• Founder Julia Hu has been voted Young Female Entrepreneur of the Year in Marie Claire
  • The product has received an endorsement from the National Sleep Foundation
  • Fast Company have named them one of the Top Ten Most Innovative Companies in the World in consumer electronics.

It was so important to get the team bought in, to get the sleep experts really bought in to the dream. And that dream was values-driven and it was about something everyone could relate to.  So there were these great moments of ‘a-ha!’ and team collaboration and just excitement that we were all pushing for a greater purpose in life.  So that’s what really helped us come out with our product in less than a year, which launched internationally with Apple into every single store.  I think every part of that experience was linked to those initial ideation moments with eatbigfish.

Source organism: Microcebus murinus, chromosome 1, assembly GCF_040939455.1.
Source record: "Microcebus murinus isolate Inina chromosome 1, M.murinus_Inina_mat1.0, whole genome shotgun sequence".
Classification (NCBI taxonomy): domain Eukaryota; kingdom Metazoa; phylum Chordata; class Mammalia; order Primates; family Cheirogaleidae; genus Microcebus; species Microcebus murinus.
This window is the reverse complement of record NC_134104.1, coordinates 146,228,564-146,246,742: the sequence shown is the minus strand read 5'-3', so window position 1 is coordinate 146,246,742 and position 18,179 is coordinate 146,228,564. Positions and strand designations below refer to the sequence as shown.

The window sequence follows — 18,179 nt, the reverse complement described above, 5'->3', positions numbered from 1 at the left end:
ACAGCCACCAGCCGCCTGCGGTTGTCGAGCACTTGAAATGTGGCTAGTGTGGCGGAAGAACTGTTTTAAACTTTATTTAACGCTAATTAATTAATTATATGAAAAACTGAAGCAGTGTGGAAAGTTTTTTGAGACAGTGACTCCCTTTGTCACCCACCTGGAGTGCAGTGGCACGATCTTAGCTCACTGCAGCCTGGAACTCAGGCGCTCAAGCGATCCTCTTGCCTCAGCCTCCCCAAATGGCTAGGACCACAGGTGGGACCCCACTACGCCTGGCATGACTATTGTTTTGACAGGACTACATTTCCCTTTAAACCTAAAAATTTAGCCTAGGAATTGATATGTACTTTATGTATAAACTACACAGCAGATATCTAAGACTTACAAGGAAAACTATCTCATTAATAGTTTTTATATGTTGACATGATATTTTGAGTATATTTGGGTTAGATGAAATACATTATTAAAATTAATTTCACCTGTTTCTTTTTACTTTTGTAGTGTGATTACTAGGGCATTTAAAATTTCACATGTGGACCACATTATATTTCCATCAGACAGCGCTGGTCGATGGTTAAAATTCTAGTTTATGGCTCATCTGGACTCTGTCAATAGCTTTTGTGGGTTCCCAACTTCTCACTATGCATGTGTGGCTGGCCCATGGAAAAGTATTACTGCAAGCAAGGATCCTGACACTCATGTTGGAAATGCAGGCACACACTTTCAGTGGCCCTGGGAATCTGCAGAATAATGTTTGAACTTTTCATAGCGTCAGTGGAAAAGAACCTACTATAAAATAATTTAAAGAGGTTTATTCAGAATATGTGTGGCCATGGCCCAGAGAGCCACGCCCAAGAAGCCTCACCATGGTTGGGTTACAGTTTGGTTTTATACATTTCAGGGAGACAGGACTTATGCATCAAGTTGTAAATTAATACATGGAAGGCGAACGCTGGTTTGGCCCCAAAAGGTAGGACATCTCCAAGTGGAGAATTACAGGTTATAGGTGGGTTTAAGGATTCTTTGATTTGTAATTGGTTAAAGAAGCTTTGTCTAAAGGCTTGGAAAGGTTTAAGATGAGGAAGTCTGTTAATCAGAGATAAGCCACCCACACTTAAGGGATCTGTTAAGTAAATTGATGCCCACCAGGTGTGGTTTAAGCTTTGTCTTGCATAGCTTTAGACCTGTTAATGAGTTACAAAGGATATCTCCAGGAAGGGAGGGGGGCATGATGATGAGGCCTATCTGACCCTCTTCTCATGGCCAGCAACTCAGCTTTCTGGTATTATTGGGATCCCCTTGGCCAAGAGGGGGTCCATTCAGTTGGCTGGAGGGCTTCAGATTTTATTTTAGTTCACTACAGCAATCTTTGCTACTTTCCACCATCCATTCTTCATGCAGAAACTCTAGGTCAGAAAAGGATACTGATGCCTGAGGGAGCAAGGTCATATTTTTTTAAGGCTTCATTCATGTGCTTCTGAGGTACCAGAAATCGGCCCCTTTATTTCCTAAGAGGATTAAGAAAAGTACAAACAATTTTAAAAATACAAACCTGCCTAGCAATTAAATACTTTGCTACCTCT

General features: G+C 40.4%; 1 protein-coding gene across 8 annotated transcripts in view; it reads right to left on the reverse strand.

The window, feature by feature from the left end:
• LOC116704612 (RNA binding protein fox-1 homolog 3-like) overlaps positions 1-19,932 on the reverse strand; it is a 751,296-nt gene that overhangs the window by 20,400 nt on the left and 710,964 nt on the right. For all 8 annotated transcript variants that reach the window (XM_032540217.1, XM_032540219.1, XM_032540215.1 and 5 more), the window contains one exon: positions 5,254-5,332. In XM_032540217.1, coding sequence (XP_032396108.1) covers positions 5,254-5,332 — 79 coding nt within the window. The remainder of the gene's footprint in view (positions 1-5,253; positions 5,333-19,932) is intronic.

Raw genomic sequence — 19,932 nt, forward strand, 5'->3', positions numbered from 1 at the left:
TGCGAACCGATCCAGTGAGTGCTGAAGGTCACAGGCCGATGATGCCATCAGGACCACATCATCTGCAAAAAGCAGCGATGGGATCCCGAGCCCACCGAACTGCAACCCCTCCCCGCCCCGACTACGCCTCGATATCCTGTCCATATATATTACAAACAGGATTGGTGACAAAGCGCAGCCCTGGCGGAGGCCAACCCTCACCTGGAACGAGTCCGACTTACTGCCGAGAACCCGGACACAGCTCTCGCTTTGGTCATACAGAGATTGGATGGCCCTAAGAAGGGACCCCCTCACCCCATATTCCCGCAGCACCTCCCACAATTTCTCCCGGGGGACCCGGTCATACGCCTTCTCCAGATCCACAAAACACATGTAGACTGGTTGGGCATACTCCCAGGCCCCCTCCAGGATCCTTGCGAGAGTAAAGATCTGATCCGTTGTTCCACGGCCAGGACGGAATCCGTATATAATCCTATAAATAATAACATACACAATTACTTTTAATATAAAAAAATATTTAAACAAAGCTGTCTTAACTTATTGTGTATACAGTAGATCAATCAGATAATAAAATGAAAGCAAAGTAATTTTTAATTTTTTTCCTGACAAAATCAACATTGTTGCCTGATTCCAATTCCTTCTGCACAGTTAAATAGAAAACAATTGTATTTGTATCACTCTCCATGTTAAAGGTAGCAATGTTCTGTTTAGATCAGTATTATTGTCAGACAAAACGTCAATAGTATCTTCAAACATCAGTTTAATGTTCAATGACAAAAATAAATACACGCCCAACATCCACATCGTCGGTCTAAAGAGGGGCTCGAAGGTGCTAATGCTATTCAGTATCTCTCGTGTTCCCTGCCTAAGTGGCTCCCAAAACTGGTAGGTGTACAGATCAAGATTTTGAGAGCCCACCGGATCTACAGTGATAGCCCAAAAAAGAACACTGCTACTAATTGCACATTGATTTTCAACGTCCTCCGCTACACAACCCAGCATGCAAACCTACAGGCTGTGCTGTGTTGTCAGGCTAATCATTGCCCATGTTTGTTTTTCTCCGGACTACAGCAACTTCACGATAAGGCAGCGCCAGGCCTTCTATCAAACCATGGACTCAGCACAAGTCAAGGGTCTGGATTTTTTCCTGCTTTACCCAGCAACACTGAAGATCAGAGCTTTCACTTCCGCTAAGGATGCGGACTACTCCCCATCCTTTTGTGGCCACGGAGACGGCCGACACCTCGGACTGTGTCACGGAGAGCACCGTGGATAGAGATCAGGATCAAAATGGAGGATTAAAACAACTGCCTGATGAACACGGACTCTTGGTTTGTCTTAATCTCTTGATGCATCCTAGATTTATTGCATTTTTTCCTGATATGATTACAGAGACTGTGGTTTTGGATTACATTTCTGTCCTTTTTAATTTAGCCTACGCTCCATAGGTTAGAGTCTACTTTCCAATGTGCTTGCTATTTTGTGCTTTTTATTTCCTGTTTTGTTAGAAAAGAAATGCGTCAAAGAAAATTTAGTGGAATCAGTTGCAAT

Julia Hu, Founder – Lark

Case Studies: Walkers – Making Walkers Irresistible Again

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Walkers was looking for a way to chart a new path to success, build confidence within the brand team, and identify new behaviours that could lead it to renewed growth.

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The Challenge: